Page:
I like the form factor of the Chuwi Hi9 Air much better than its predecessor, the Hi9 Android tablet. It is a nice-looking, sleek tablet that runs multiple apps together well, and its large screen is great for gaming.
Its external dimensions are 241.7 x 172.0 x 7.9mm, and the form factor makes the Hi9 Air very similar, but slimmer, than the Apple iPad. It weighs 0.55kg (1.2lbs).
Its 10.1-inch screen size and resolution of 2560 x 1600 gives the device a lot of screen real estate.
Inside the Hi9Air is a MediaTek 6797 Helio X20 Deca core CPU with an ARM Mali-T880 graphics chip running at 780MHz. it seems faster than the Hi9. It comes with 4GB RAM and 64GB ROM. There is also the option to add a TF card up to 128GB.
It has an 8,000mAh battery, which will give you up to about six hours of usage, as well as a 3.5mm headphone jack, and a micro USB slot. The SIM slot will take two SIMs, which can be configured for mobile data use, calls or SMS messages.
The tablet setup lets you copy your data over from an iPhone and Android device or download it from the cloud.
Building the device is easy. Once connected to Wi-Fi, updates, if any, are applied to the Android 8.0 build, and you are presented with a simple, clean home screen.
I’m impressed with the cameras on the Hi9 Air. The rear camera is 13-megapixel Samsung and the front-facing camera is 5 megapixel. There’s an LED flash, too — thank you, Chuwi.
It is about time tablets have started to appear with built in LED flash functionality. The camera’s panorama setting has guidance arrows to ensure you get a smooth panoramic image — a nice touch.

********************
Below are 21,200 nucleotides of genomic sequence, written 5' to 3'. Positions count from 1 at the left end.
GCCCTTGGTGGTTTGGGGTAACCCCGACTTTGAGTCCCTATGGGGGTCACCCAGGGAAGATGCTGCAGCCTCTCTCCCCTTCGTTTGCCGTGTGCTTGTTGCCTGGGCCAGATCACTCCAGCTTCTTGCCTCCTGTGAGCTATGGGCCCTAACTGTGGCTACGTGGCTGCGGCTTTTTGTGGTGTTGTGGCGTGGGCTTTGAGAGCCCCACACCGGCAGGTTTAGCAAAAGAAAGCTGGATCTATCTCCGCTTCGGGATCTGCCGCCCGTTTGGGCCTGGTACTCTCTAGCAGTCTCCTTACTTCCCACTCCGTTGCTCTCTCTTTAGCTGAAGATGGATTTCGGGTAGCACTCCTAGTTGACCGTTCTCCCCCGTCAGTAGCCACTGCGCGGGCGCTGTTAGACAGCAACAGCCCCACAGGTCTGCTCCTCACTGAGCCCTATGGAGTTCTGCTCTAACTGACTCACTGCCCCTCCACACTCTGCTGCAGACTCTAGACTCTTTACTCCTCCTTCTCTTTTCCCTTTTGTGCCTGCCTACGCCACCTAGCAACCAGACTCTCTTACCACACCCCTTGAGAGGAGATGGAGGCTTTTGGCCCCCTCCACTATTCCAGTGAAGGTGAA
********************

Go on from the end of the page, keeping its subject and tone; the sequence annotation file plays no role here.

The tablet has 5G and 2.4G Wi-Fi, too, and its performance is good here. I saw no lag in apps loading or basic tablet functions.
The speakers are good, clear, and fairly loud for a tablet of this size. The base is not thumping from the small speakers, but the sound is more than adequate.
There are other features in the base OS — such as Find My Device and Google Pay. With a SIM, you can engage the mobile anti-theft feature to lock the phone, or wipe the data remotely.
To use the tablet in kiosk mode, you can pin one specific screen for viewing and request that a PIN be used to unpin the screen again.
A couple of things annoyed me: The settings in the OS indicate that you can attach a physical keyboard. This would have to be a Wi-Fi keyboard — there are no pins for physical connection to the tablet. The settings also specify that the tablet has NFC, yet I could not get it to work.
Apart from those few niggles, I think that the Hi9 is a well-performing tablet for its $200 price tag. Its long battery life that can easily substitute for your laptop when you are out and about.